He should respectfully quit right now, if not in the name of baseball, then in the name of Hank Aaron.
He won't, of course. If Barry Bonds did that, he'd be thinking of others. And everyone knows Bonds -- defiant, combative, protective -- only thinks of himself.
Yes, it's true we still lack the smoking gun, or hypodermic needle in this case, to convict him. Agreed. And although the upcoming book on Bonds is crammed with enough strong circumstantial evidence to suggest he used steroids, we still don't absolutely know The Truth.
Agreed. And Bonds continues to deny, deny, deny, somehow with a face straighter than his 425-foot home runs. Agreed.
And Bonds wouldn't be the first, nor the last, to build a record-breaking career based partly on performance-enhancing drugs (Mark McGwire, please step forward). Agreed.
But he is the first to threaten the most hallowed record in sports and erase the name of an honorable man who cleanly compiled 755 homers. That's what separates Bonds from the others. That's what this is all about, the idea of a suspected cheat taking the place of Aaron, certainly not in our hearts but definitely in our baseball Bible. And that, if it happens, will feel so wrong.
Aside from his immediate retirement, the best thing for everybody is if Bonds' body, the same one that helped him crush baseballs at an unbelievable pace, begins to crumble from years of alleged abuse.
Maybe, at age 41, it will start acting the way 41-year-old bodies are supposed to act and home runs will regress into lazy fly balls. It would be best if Bonds begins to tweak several of his overstressed muscles and spends more time on the bench than in the box. It would be downright hilarious if Bonds can't even get the seven homers he needs to pass Babe Ruth, much less Aaron. That would be poetic justice, and Bonds would finally get his.
However, there's also the realistic possibility that he'll still give opposing pitchers a reason to feel Barry, Barry afraid of putting anything over the plate, that he'll still hit homers in bunches and pad his bogus total, that with 48 homers to go he'll bear down on the all-time record by late summer. And the closer he gets to Aaron, the sadder this entire episode will get. It will anger any purist who believes in fair play and a level playing field. It will put Major League Baseball in the uncomfortable position of honoring a fraud. It will mock an all-time feat that was done through hard work, dedication, love of the game and as we sadly discovered later, done while sorting through racist hate mail. It will send the wrong message to kids everywhere: Cheaters sometimes win.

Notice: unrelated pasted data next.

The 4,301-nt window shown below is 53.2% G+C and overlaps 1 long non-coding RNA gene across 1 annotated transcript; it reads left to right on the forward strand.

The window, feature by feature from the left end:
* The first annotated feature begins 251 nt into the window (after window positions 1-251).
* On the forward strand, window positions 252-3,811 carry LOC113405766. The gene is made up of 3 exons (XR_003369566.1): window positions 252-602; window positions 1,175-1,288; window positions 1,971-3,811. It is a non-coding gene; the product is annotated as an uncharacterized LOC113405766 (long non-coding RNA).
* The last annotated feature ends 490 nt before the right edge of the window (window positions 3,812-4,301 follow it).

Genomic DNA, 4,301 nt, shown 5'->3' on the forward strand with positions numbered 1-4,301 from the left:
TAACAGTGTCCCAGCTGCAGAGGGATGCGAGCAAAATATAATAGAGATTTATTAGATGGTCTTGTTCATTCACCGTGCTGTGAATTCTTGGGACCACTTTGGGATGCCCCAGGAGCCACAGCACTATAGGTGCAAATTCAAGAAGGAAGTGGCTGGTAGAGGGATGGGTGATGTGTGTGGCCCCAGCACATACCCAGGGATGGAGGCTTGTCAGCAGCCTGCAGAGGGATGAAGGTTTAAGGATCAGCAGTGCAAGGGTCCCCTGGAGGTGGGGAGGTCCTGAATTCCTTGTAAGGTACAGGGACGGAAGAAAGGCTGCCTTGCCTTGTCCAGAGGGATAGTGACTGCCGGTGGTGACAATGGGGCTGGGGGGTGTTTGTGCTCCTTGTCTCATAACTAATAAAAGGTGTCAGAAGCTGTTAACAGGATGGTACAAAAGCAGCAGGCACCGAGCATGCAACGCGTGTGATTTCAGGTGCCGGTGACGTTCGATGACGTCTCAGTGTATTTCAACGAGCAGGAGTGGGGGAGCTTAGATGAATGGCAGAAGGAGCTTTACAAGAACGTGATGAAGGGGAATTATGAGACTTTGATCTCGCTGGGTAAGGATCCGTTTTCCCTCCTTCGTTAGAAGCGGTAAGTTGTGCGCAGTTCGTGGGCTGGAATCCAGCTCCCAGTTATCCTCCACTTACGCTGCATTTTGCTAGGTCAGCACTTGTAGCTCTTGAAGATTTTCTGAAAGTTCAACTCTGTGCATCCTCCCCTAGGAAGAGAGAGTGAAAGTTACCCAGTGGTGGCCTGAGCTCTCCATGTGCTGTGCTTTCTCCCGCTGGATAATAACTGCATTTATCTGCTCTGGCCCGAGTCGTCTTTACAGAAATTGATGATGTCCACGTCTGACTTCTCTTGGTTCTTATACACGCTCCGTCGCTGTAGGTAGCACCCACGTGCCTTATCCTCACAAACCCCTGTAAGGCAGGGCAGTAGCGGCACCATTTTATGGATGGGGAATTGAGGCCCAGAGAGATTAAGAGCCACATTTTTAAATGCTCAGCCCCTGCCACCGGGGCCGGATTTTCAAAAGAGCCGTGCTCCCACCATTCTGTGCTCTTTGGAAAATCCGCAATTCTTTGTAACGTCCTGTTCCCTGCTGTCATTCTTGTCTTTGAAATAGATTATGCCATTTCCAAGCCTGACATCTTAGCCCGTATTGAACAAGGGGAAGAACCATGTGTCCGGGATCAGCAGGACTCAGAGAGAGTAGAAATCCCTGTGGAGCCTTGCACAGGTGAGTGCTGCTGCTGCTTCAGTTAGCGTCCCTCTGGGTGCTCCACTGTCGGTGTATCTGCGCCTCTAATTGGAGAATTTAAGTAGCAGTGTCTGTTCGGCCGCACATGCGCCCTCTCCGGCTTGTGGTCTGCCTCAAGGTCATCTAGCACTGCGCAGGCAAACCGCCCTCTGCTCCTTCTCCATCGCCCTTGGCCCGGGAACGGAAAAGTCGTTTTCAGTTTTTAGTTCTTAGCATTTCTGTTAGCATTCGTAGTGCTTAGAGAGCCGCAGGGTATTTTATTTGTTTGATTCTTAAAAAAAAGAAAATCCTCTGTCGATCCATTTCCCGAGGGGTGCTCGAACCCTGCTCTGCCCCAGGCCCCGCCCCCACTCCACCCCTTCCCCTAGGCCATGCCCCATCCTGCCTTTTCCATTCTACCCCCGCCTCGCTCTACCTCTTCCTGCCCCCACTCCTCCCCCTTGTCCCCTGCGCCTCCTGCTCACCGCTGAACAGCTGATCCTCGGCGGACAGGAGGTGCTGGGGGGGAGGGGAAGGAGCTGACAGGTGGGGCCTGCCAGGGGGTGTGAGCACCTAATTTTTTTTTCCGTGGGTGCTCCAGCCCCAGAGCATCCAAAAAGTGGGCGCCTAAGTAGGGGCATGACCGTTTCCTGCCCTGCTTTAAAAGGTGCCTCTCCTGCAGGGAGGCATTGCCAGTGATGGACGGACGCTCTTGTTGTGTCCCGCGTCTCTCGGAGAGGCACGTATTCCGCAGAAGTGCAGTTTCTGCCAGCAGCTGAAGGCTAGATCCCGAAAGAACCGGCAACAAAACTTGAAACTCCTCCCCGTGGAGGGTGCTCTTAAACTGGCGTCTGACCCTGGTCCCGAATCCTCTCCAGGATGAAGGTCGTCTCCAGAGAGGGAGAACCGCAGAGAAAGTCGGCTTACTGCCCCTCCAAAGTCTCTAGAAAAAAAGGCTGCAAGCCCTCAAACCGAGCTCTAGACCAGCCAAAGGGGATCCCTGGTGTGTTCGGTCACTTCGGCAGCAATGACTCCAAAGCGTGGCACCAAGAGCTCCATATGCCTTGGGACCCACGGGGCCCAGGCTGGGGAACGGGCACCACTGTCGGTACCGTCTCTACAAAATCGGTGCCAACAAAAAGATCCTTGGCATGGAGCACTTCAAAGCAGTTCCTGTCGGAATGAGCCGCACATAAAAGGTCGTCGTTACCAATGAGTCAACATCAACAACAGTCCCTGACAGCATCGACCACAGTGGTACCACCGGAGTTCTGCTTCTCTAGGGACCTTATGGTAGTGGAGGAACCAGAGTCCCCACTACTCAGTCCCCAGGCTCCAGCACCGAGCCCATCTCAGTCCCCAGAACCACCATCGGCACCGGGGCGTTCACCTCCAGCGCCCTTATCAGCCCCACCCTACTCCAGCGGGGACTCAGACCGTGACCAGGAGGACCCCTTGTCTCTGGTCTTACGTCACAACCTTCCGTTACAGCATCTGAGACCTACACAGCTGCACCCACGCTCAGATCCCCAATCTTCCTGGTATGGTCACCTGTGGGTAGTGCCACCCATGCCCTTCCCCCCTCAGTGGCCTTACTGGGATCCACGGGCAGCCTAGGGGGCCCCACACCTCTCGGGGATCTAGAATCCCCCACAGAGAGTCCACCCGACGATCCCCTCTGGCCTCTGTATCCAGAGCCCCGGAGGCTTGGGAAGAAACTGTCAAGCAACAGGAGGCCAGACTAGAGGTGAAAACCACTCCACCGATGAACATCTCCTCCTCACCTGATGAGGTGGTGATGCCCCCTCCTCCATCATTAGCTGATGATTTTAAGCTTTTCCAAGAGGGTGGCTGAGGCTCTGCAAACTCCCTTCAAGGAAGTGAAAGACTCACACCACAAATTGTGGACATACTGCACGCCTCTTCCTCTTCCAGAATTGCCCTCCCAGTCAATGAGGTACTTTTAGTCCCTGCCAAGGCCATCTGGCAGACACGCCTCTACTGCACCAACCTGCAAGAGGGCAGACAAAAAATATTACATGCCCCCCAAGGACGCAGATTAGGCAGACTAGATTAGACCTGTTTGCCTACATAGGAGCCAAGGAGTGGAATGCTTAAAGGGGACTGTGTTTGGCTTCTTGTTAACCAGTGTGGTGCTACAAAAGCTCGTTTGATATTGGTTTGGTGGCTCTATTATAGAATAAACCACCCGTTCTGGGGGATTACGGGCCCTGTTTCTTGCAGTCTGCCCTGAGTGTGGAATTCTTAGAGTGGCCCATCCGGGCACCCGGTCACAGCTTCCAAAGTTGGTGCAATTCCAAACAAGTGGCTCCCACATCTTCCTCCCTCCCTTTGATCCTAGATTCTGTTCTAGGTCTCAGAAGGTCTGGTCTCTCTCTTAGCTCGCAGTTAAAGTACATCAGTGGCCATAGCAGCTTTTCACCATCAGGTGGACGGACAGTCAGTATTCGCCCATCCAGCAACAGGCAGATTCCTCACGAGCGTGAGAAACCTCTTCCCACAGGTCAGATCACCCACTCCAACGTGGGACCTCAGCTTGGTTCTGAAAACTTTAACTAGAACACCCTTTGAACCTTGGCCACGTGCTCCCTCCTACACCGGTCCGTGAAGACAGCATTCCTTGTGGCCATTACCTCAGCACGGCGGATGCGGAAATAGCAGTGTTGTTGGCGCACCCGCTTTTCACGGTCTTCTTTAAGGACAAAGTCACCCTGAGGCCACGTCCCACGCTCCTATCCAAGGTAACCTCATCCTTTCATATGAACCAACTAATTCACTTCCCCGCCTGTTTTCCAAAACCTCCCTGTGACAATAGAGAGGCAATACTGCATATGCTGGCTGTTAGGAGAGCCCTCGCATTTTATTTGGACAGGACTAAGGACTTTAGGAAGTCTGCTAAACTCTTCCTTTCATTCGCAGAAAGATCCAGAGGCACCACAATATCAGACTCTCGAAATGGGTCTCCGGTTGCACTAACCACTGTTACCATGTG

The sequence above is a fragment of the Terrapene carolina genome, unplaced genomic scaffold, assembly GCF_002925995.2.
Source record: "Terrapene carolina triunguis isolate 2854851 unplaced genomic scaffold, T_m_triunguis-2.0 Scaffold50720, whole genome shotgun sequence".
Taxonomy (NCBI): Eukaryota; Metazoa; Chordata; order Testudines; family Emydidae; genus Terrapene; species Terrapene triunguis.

Thankfully, here's what it won't do: Get Aaron to cooperate.
The loudest silence Wednesday wasn't from Bonds, who refuses to discuss the book or the rock-solid details, but from Aaron. The home run king has been fairly consistent the last few years with regard to Bonds: He doesn't really address the player or the issue. And someone who knows Aaron told me not to expect the Hammer to hopscotch around the country to follow Bonds, should Bonds creep closer to the record.
That silence from Aaron sounds strangely similar to the silence coming from the children of Roger Maris when you ask them about McGwire taking their dad's single-season home-run record.
McGwire escaped the Bonds-like scrutiny only for this reason: We didn't know enough about him back in 1998, when he and Sammy Sosa engaged in their homer chase. Not until last year's Congressional hearings, when McGwire cried like a wimp and Sosa suddenly forgot how to speak English, did we discover how these frauds pulled a fast one on the country and baseball. Also, they're both gone now. Bonds is still playing, he's still homering, and meanwhile the evidence is still mounting and getting thicker than Bonds' neck.
As the new season approaches, the picture of Bonds moving past Ruth and chasing Aaron looks strange and ugly, as Bonds did last week when he wore a dress and a wig while spoofing "American Idol" judge Paula Abdul. Speaking of drag, that's what it'll be if he ever hits No. 756.